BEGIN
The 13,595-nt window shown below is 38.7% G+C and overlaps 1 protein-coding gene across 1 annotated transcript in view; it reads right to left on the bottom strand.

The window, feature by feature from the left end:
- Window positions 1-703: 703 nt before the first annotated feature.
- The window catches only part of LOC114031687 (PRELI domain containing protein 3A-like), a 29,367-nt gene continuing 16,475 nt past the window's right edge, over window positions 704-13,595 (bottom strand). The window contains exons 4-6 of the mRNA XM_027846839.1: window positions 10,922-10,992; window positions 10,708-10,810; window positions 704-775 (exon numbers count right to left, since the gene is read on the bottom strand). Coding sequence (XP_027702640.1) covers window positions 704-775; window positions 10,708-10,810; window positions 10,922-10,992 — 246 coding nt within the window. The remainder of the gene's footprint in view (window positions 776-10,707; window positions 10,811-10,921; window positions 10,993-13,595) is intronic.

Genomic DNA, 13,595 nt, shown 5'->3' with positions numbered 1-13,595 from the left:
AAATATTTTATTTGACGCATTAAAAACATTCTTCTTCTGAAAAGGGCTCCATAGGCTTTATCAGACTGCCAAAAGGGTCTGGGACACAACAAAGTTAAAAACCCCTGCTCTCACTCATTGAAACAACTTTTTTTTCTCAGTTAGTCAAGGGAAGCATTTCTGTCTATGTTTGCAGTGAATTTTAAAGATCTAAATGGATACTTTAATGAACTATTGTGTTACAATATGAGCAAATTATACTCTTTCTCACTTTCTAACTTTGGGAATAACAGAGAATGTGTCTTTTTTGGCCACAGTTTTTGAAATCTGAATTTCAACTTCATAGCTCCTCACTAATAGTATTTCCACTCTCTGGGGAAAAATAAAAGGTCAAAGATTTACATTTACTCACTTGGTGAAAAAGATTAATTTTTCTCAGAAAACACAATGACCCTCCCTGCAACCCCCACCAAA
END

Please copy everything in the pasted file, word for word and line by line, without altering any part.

The 13,595-nt window shown below is 38.7% G+C and overlaps 1 protein-coding gene across 1 annotated transcript in view; it reads right to left on the bottom strand.

The window, feature by feature from the left end:
- Window positions 1-703: 703 nt before the first annotated feature.
- The window catches only part of LOC114031687 (PRELI domain containing protein 3A-like), a 29,367-nt gene continuing 16,475 nt past the window's right edge, over window positions 704-13,595 (bottom strand). The window contains exons 4-6 of the mRNA XM_027846839.1: window positions 10,922-10,992; window positions 10,708-10,810; window positions 704-775 (exon numbers count right to left, since the gene is read on the bottom strand). Coding sequence (XP_027702640.1) covers window positions 704-775; window positions 10,708-10,810; window positions 10,922-10,992 — 246 coding nt within the window. The remainder of the gene's footprint in view (window positions 776-10,707; window positions 10,811-10,921; window positions 10,993-13,595) is intronic.

Genomic DNA, 13,595 nt, shown 5'->3' with positions numbered 1-13,595 from the left:
AAATATTTTATTTGACGCATTAAAAACATTCTTCTTCTGAAAAGGGCTCCATAGGCTTTATCAGACTGCCAAAAGGGTCTGGGACACAACAAAGTTAAAAACCCCTGCTCTCACTCATTGAAACAACTTTTTTTTCTCAGTTAGTCAAGGGAAGCATTTCTGTCTATGTTTGCAGTGAATTTTAAAGATCTAAATGGATACTTTAATGAACTATTGTGTTACAATATGAGCAAATTATACTCTTTCTCACTTTCTAACTTTGGGAATAACAGAGAATGTGTCTTTTTTGGCCACAGTTTTTGAAATCTGAATTTCAACTTCATAGCTCCTCACTAATAGTATTTCCACTCTCTGGGGAAAAATAAAAGGTCAAAGATTTACATTTACTCACTTGGTGAAAAAGATTAATTTTTCTCAGAAAACACAATGACCCTCCCTGCAACCCCCACCAAA